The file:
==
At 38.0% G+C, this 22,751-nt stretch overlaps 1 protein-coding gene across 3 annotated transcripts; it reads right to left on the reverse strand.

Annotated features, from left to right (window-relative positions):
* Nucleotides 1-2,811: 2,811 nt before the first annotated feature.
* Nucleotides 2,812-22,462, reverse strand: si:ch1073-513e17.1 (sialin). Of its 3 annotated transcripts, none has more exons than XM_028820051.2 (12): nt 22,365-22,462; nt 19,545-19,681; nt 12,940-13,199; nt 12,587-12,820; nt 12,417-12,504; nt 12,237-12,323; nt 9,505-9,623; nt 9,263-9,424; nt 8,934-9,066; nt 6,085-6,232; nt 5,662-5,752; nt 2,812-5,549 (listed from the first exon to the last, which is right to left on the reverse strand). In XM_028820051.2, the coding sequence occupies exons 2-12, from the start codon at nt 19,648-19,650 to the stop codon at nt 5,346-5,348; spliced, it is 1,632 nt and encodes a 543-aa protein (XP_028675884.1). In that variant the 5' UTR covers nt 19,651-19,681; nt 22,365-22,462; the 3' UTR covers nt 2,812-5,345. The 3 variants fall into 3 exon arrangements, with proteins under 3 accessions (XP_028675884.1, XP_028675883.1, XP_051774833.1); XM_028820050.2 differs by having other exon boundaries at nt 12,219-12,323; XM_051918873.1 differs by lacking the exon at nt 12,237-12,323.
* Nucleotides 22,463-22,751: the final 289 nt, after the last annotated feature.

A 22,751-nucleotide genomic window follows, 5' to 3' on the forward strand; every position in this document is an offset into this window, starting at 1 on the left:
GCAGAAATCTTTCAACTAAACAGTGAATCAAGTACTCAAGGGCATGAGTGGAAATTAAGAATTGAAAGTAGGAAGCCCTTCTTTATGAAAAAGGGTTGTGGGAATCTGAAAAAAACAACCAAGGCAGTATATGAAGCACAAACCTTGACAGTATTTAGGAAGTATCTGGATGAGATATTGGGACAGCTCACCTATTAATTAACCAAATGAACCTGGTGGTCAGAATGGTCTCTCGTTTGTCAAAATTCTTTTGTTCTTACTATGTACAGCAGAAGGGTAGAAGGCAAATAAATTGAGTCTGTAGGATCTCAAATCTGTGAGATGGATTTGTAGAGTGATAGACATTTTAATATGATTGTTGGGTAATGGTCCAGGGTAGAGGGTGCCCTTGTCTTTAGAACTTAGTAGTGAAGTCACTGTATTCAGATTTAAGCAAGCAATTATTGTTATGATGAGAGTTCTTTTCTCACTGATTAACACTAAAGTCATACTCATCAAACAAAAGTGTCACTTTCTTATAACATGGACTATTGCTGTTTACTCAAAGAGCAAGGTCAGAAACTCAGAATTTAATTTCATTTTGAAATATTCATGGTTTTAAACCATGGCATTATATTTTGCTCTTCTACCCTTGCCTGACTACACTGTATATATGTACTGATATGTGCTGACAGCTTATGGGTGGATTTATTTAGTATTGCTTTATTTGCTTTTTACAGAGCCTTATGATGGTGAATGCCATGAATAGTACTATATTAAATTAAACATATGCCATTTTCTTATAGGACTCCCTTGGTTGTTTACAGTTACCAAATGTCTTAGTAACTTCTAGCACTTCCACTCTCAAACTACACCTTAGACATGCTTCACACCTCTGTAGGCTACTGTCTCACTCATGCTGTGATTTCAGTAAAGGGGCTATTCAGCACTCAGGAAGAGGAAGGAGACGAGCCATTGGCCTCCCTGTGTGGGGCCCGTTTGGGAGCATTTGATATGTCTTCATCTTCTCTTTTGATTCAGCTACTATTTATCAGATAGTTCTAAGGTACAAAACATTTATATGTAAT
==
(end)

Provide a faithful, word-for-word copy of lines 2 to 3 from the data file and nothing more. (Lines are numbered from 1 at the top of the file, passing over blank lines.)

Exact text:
Annotated features, from left to right (window-relative positions):
* Nucleotides 1-2,811: 2,811 nt before the first annotated feature.